Change for Change: Ready to take on the world


Naoshin Kaiser

Co-founder Elyssa Abbott looks over organizations that Change for Change potentially will partner with. A few of them include: Convoy of Hope, Flint Kids Fund, ASPCA, Equality Now, and WWF. Working with these organization can help familiarize the club members with ways to channel help into the world.

Naoshin Kaiser, Photographer

Sophomores Elyssa Abbott and Abbey Corley took the challenge of initiating their own club, Change for Change, at the beginning of this school year. Change for Change focuses on helping to make a difference, not just in our community, nor only our state, but in the entire world. Corley and Abbott collaborated to create an interconnected society—the theme of the club.

Both Abbott and Corley take part in NC’s International Studies Magnet program, which led them to create the overall global interconnection of the club. The club wants to focus on current issues that pertain to the passions of its members. Each project the club takes on strives to conquer a matter that members value.

“I’m really passionate about feminism, so we want to do projects about feminism in areas such as Saudi Arabia with women’s inequality,” Abbott said.

With the help of psychology teacher Melanie Shelnutt and their sponsor World History teacher Tina Guest, the girls came up with Change for Change. Abbott and Corley wish to educate members about current worldwide issues and allow them to brainstorm ways to help resolve them.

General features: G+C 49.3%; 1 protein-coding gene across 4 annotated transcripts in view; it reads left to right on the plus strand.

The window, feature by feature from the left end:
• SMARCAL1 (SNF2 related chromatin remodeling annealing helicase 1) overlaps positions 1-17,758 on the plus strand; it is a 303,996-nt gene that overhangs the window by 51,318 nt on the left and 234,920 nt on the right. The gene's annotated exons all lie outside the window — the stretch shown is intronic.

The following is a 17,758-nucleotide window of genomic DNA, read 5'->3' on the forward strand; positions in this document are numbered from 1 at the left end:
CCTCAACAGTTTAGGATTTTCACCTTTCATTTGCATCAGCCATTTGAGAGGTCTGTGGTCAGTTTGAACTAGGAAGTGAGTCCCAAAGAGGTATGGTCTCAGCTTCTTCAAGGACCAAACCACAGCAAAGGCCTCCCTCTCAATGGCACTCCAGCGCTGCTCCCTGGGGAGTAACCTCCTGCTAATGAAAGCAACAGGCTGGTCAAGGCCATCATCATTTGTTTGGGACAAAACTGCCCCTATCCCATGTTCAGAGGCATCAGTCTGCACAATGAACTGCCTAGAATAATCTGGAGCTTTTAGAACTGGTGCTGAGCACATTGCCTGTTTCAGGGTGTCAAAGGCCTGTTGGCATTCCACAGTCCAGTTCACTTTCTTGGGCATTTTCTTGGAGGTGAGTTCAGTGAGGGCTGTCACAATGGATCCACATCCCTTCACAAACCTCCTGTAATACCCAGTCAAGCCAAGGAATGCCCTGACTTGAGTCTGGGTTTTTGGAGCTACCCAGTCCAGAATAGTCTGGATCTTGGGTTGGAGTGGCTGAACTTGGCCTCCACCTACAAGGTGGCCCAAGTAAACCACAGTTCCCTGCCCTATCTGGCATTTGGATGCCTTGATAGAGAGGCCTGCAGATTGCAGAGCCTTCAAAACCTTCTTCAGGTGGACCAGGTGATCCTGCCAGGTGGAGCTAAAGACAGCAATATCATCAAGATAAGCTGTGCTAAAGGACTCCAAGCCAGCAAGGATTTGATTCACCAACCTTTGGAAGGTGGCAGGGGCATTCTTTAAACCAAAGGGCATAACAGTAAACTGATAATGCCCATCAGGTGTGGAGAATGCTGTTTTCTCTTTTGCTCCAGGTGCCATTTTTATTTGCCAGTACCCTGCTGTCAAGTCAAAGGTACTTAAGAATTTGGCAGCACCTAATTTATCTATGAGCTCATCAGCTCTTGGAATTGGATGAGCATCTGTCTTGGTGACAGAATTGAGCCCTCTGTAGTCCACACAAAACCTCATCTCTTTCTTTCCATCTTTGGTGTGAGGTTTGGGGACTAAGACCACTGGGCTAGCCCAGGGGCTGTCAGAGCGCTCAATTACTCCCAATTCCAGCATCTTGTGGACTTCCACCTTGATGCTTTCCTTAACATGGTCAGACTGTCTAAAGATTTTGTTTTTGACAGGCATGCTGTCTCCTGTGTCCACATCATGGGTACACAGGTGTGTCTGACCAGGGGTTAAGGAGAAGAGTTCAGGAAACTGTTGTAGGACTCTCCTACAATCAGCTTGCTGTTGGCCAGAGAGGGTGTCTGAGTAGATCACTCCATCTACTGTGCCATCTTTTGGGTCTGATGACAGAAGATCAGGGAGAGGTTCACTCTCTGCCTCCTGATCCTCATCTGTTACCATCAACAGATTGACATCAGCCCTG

“We started this club to spread what we are passionate about around the world. We also want to help make a difference in not just our community, but globally,” Abbott said.

Together, the girls began their first club meeting on Wednesday, August 8. They meet every Wednesday morning at 7:45 a.m. in Room 209. Abbott and Corley encourage all students to come and join the club.

During the meetings, the founders explain projects the club will participate in. The first project the girls launched involved writing letters to women around the world who currently battle with breast cancer; they found the women through organizations posted online. The letters contained thoughtful messages to brighten the moods of these individuals and encourage them in their fight against cancer.  

“The club is a do-good, feel-good type of thing. After writing the letters for the women, I honestly felt like a better person,” Abbott said.

After gaining members, the club hopes to visit Flint, Michigan to help a crisis occurring right in front of the nation. Flint’s water crisis leaves the state struggling to provide clean water for its citizens. The club would provide water bottles to the citizens of the city, since residents struggle to receive fresh water. Projects such as these make up the future goals of the club, so currently the girls work on partnering up with organizations such as Convoy of Hope, National Association of the Deaf, and the National Alliance for Mental Illness, to make their goals achievable.

With the growing support of the club, Abbott and Corley work their way up to success. Staring off on the right foot creates a path for the girls to follow. Leading this club gives them a positive feeling and helps them connect to their goals to create a united society.